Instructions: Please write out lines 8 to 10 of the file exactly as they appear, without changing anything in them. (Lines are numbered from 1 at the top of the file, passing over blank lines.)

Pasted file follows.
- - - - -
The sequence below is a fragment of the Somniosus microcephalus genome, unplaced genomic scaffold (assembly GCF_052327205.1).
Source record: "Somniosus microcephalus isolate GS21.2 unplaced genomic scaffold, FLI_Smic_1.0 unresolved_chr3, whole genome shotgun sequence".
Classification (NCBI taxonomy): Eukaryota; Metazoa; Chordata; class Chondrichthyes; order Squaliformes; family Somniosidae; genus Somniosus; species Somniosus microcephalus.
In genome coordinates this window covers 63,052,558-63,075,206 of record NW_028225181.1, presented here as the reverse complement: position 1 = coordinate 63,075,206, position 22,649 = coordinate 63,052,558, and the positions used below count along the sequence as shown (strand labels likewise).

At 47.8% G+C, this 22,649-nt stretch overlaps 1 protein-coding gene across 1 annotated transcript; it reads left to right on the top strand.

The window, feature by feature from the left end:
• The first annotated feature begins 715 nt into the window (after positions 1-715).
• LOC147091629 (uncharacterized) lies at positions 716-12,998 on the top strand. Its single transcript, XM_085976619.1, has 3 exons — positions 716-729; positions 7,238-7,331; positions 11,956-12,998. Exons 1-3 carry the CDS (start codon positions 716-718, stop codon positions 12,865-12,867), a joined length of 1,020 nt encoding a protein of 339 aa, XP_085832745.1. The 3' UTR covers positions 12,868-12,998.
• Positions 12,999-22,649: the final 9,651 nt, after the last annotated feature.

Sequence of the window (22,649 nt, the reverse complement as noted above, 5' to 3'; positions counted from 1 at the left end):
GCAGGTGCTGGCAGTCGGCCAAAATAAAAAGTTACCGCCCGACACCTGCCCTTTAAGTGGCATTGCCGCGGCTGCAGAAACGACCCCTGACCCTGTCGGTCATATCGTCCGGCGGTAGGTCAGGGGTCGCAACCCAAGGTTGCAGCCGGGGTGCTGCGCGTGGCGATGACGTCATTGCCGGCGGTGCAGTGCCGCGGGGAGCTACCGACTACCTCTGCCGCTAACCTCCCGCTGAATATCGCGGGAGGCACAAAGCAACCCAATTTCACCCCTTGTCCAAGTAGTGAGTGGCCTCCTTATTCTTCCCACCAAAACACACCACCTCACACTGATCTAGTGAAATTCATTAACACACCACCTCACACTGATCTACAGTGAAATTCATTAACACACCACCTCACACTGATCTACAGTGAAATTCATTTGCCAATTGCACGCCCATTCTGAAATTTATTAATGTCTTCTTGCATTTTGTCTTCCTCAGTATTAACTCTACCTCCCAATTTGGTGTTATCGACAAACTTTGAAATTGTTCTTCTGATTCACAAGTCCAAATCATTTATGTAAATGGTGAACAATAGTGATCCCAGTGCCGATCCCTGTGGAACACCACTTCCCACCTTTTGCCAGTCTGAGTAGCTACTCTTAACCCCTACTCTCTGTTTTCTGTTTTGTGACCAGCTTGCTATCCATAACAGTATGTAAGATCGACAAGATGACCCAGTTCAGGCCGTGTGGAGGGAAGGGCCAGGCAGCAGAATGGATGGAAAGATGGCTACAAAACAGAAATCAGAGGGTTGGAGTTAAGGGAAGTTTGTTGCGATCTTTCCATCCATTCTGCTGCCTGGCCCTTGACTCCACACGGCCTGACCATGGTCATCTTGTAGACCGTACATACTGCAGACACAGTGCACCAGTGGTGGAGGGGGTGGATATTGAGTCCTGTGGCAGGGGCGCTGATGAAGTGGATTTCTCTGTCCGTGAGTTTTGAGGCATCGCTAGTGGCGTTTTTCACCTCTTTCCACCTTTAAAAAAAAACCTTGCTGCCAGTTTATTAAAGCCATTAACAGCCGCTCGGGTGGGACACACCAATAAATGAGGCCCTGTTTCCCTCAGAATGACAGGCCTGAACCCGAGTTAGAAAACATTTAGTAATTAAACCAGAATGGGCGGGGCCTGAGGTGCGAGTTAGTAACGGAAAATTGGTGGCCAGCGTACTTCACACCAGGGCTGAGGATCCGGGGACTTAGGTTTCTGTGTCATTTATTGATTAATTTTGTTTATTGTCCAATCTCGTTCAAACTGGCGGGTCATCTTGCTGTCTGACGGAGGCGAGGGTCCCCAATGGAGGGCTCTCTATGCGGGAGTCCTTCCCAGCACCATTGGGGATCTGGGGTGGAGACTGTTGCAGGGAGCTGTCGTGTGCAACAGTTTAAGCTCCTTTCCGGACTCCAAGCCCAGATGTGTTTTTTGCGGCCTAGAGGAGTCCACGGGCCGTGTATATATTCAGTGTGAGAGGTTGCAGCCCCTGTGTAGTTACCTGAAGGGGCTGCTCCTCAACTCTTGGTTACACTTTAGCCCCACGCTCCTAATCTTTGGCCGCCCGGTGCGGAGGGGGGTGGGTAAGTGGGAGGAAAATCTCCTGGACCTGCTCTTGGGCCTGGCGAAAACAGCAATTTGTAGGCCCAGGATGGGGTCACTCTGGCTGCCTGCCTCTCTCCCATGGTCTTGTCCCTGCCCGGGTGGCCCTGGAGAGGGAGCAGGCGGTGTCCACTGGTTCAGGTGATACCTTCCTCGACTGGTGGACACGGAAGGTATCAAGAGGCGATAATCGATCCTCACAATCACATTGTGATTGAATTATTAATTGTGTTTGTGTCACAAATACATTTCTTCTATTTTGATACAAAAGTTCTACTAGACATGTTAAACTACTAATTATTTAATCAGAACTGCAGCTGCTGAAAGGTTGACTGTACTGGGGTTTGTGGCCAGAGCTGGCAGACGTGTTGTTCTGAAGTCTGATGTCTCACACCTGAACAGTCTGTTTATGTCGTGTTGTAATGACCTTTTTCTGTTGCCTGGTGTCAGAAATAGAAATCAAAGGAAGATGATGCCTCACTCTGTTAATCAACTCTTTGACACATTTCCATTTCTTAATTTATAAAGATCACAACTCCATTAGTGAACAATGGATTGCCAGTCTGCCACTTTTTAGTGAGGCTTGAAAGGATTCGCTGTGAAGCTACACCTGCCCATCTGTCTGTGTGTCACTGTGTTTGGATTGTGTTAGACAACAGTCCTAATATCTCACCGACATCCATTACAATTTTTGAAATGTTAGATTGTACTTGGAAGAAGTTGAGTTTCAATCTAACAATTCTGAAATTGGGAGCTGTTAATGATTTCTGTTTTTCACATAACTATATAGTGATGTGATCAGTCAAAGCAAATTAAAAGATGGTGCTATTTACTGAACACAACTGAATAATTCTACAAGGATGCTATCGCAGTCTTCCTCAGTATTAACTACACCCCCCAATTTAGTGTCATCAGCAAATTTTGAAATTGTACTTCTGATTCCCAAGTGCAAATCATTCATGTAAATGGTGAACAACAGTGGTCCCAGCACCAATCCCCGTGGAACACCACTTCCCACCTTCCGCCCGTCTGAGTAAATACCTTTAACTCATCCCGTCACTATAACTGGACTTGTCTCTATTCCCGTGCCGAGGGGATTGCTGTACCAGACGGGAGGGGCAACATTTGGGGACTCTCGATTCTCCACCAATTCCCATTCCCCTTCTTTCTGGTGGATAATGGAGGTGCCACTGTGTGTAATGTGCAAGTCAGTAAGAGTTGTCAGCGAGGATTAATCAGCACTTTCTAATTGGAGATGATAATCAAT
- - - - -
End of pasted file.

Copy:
• LOC147091629 (uncharacterized) lies at positions 716-12,998 on the top strand. Its single transcript, XM_085976619.1, has 3 exons — positions 716-729; positions 7,238-7,331; positions 11,956-12,998. Exons 1-3 carry the CDS (start codon positions 716-718, stop codon positions 12,865-12,867), a joined length of 1,020 nt encoding a protein of 339 aa, XP_085832745.1. The 3' UTR covers positions 12,868-12,998.
• Positions 12,999-22,649: the final 9,651 nt, after the last annotated feature.

Sequence of the window (22,649 nt, the reverse complement as noted above, 5' to 3'; positions counted from 1 at the left end):